16 Facts About Archie Shepp


Archie Shepp was born on May 24,1937 and is an American jazz saxophonist, educator and playwright who since the 1960s has played a central part in the development of avant-garde jazz.


Archie Shepp studied piano, clarinet and alto saxophone before narrowing his focus to tenor saxophone.


Archie Shepp studied drama at Goddard College from 1955 to 1959.


Archie Shepp played in a Latin jazz band for a short time before joining the band of avant-garde pianist Cecil Taylor.


Archie Shepp participated in the sessions for Coltrane's A Love Supreme in late 1964, but none of the takes he participated in were included on the final LP release.


In 1965, Archie Shepp released Fire Music, which included the first signs of his developing political consciousness and his increasingly Afrocentric orientation.


Archie Shepp was invited to perform in Algiers for the 1969 Pan-African Cultural Festival of the Organization for African Unity, along with Dave Burrell, Sunny Murray, and Clifford Thornton.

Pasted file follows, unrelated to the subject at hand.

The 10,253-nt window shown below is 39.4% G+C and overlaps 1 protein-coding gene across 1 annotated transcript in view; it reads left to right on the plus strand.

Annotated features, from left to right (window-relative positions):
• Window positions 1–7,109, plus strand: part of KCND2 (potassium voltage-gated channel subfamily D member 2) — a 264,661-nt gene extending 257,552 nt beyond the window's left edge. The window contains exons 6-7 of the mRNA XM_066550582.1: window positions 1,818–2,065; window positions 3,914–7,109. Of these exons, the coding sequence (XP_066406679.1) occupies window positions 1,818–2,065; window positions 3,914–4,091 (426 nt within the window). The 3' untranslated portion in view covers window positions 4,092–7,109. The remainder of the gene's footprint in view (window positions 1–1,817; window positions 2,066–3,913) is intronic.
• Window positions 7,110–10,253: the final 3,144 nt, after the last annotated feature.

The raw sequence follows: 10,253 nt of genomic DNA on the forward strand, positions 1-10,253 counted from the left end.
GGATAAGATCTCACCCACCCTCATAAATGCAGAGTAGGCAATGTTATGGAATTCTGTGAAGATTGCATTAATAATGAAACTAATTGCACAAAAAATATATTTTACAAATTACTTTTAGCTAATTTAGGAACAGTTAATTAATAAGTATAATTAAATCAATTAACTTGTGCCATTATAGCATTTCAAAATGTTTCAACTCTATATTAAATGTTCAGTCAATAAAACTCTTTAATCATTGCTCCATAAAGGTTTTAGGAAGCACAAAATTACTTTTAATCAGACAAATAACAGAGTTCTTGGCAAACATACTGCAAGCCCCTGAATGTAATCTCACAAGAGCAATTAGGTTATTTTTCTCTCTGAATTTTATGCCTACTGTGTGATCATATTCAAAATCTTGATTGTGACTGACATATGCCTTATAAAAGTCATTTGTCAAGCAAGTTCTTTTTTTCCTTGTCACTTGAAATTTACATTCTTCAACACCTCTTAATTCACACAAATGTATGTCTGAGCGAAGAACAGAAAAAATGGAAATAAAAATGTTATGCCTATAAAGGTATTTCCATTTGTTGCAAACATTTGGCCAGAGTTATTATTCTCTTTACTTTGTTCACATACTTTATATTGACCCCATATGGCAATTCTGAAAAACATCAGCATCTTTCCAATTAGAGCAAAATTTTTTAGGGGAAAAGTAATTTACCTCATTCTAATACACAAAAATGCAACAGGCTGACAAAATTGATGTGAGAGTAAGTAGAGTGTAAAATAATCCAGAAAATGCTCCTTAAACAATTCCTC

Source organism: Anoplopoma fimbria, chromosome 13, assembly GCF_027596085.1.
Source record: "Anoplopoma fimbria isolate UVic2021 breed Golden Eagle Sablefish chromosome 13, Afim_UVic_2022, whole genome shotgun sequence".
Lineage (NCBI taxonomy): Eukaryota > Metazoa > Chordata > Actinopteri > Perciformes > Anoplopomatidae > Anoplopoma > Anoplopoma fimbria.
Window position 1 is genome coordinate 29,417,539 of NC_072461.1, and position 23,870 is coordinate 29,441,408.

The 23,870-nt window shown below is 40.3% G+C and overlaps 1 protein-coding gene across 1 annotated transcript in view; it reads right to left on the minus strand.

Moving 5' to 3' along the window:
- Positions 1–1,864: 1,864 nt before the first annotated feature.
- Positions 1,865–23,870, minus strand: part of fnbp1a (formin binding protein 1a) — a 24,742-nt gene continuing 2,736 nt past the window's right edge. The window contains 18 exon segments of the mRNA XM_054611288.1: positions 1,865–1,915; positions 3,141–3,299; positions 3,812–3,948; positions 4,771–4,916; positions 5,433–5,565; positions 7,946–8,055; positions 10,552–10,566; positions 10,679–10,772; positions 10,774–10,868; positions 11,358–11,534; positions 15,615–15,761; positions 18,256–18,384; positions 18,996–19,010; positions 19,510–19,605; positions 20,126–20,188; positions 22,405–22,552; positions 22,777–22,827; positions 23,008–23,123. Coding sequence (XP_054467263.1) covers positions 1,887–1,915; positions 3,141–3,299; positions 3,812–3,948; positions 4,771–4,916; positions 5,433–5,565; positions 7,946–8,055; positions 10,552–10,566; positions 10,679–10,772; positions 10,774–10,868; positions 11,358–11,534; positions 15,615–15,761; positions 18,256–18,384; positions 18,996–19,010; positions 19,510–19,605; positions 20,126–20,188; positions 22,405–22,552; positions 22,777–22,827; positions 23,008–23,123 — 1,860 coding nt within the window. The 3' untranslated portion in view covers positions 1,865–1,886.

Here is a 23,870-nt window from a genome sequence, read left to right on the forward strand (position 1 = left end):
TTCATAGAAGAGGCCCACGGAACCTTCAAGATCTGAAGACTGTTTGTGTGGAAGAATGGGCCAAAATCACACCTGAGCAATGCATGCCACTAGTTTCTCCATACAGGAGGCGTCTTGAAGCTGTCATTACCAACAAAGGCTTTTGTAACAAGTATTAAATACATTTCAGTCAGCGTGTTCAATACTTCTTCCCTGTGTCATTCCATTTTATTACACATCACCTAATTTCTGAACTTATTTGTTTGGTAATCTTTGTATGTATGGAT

Archie Shepp continued to experiment into the new decade, at various times including harmonica players and spoken word poets in his ensembles.


Archie Shepp writes for theater; his works include The Communist and Lady Day: A Musical Tragedy.


In 1971, Archie Shepp was recruited to the University of Massachusetts Amherst by Randolph Bromery, beginning a 30-year career as a professor of music.


Archie Shepp is featured in the 1981 documentary film Imagine the Sound, in which he discusses and performs his music and poetry.


Archie Shepp appears in Mystery, Mr Ra, a 1984 French documentary about Sun Ra.


The film includes footage of Archie Shepp playing with Sun Ra's Arkestra.


In 2002, Archie Shepp appeared on the Red Hot Organization's tribute album to Fela Kuti, Red Hot and Riot.


Archie Shepp appeared on a track entitled "No Agreement" alongside Res, Tony Allen, Ray Lema, Baaba Maal, and Positive Black Soul.


In 2004 Archie Shepp founded his own record label, Archieball, together with Monette Berthomier.